FOR the second year running, the Mo Ibrahim Foundation, which recognises and celebrates excellence in African leadership, has announced no winner for the Mo Ibrahim Prize.

The 2010 award Prize Committee should be commended for its courage in admitting, “There had been no new candidates or new developments, therefore no selection of a winner had been made”.

It is a sad development that further confirms the continuing slide in African leadership. The continent has suffered from the consequences of bad leaders. The bad news from Mo Ibrahim Foundation is that there are no leaders in sight.

Last year, the Prize Committee considered former Nigeria’s Olusegun Obasanjo, South Africa’s Thabo Mbeki and Ghana’s John Kufuor but could not select a winner from the trio.

Corruption and flagrant disregard for democratic tenets are hallmarks of African leaders. They turn the state into their private estates, unwilling to leave office and deploy uncommon expertise to looting public resources. The few who try to play by the rules stick to minimal standards that cannot meet the qualifications for any serious award.

The inability of African leaders to draw decent lines between their private conducts and matters of the state have resulted in crisis in many African countries some leading to wars.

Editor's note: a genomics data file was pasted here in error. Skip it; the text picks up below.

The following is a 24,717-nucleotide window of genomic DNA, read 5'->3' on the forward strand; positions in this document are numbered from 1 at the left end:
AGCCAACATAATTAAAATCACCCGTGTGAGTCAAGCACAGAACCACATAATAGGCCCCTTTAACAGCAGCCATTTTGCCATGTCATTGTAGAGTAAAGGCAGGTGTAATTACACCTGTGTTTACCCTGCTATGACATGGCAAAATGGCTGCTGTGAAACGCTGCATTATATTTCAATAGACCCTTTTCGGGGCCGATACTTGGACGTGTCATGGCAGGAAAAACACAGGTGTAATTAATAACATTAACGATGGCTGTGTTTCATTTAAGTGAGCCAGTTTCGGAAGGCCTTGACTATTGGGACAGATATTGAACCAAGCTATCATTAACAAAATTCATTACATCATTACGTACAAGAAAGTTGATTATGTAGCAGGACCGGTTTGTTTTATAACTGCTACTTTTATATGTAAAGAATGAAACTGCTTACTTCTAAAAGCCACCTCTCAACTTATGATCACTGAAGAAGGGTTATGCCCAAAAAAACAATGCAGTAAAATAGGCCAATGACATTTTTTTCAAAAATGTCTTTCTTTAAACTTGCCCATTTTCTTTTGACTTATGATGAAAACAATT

Mo Ibrahim, the founder and Chairman of the Mo Ibrahim Foundation, said, “The Board respects the decision of the Prize Committee not to select a winner for the 2010 prize. The Prize Committee, which is independent from the Board, is a unique repository of experience and expertise.

“Whether there is a winner or not, the purpose of the foundation is to challenge those in Africa and across the world to debate what constitutes excellence in leadership.

“The standards set for the Prize winner are high, and the number of potential candidates each year is small. So it is likely that there will be years when no Prize is awarded. In the current year, no new candidates emerged.”

Mo Ibrahim himself must be sharing concerns about the quality of African leadership and the fact that the generous incentives that the award offers do not motivate our leaders to distinguish themselves.

One of the initiatives to improve leadership in future is the Ibrahim Leadership Fellowships, a selective programme designed to identify and prepare the next generation of outstanding African leaders by providing them with mentoring opportunities in key multilateral institutions.

Leaders may not be in sight until the Foundation’s new initiatives yield results.

The prize is awarded to a democratically elected former African Head of State or Government who served their term in office within the limits set by the country’s constitution and left office in the last three years.

It consists of US$5 million over 10 years and US$200,000 annually for life thereafter. The Foundation would consider granting a further $200,000 per year, for 10 years, towards public interest activities and good causes espoused by the winner. Former United Nations Secretary-General Kofi Annan chairs the Prize Committee, which comprises seven eminent individuals.

Former African leaders should be ashamed that for the second year running, none of them has been found worthy of the award.


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